The New Dynamics of Referral Generation
November 13, 2012
by Beverly Flaxington
Beverly Flaxington is a practice management consultant. She answers questions from advisors facing human resource issues. To submit yours, email us here.
Advisor Perspectives welcomes guest contributions. The views presented here do not necessarily represent those of Advisor Perspectives.
The referral environment has changed, maybe forever. We will get a referral from time to time, but only in the specific situation where one of our clients is asked for a possible recommendation, never the other way around where one of our clients actually brings up the topic of money management. Discussion of financial advice among acquaintances has gone totally off the grid. It has become an almost universally taboo subject. People are loath to broach any conversation about personal finances.
Here’s an example. At a recent event, when each person at the dinner table went around telling the group what they did, I said I was part of a boutique money management firm. There was dead silence and they couldn’t wait to move on to the next person. Before 2008, there would have been a host of questions coming my way.
What are your thoughts?
Louis D, Stamford CT
Many advisors would echo similar experiences. The game has changed from the days when the market was exciting for investors, to the last few years when an up-spike is cause for celebration. Investors are definitely more wary and hesitant.
But these markets represent a great opportunity for advisors to stand out and increase referrals. There are a few key things to think about, though, in order to get this working for you consistently.
In difficult times, investors need education. They want to understand what’s happening, why it’s happening and perhaps most importantly, how it will impact them. Make sure you are sharing education and information that could easily be passed around and shared with clients’ friends and families. And don’t just focus on the content; focus on the delivery. Make it easy to share.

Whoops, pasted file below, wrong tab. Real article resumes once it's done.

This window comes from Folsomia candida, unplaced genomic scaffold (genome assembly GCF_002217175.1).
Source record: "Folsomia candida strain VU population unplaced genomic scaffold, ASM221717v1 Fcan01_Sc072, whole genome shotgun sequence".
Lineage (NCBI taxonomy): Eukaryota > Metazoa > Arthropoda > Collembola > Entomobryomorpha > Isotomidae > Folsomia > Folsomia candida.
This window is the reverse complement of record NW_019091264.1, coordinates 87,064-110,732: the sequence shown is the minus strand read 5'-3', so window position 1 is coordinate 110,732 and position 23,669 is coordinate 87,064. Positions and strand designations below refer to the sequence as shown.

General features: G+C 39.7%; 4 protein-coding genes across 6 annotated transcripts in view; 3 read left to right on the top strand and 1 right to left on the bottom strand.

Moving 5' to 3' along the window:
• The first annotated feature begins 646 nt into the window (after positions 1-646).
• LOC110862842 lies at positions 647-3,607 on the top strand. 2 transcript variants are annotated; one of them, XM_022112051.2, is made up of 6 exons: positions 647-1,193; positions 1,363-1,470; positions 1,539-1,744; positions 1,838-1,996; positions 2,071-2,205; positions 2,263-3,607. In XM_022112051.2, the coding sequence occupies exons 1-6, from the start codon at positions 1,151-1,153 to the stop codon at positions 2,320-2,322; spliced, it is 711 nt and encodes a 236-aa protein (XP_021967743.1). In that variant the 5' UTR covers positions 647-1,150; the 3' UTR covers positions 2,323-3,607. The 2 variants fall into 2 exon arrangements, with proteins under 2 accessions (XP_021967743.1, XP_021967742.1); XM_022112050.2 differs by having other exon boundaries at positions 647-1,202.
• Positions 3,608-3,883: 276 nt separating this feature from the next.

Be clear about whom you best serve and why; take the time to paint the picture for clients of the type of people you help. Investors five years or less from retirement? Business owners who are thinking about succession planning? Dentists in private practice with five employees or less, who need retirement planning? The clearer you can be about the people you serve and why you serve them, the easier it is for current clients to identify these people in their lives.
Give clients opportunities to introduce friends and family to you – hold teleconferences, have webinars, have an educational event that doesn’t focus just on the current state of the markets, etc. Do things that allow a client to invite someone for their reasons, not yours.
On your second point, there are ways for financial advisors to be the most interesting people at a cocktail event or dinner table. Stay away from something as bland as “I work for a boutique money management firm.” Instead, think about the problems you solve for people: “People who worry about whether they can send their children to college and retire, typically seek advice from me on how to do it.” Or, “I help people understand what the vagaries of the investment markets really mean to their long-term plans.” Or, “I make my living answering questions about investments and the market that most people are afraid to ask.”
In other words, find a way to make what you do interesting. People are filled with fear and have loads of questions. If you can be a safe place to get information and education, you’ll be the life of the next party you attend!
Beverly Flaxington co-founded The Collaborative, a consulting firm devoted to business building for the financial services industry in 1995; in 2008 she co-founded Advisors Trusted Advisor to offer dedicated practice management resources to advisors, planners and wealth managers. She is currently an adjunct professor at Suffolk University teaching undergraduate students Leadership & Social Responsibility. Beverly is a Certified Professional Behavioral Analyst (CPBA) and Certified Professional Values Analyst (CPVA).
She has spent over 25 years in the investment industry and has been featured in Selling Power Magazine and quoted in hundreds of media outlets, including the Wall Street Journal, MSNBC.com, Investment News and Solutions Magazine for the FPA. She speaks frequently at investment industry conferences and is a speaker for the CFA Institute.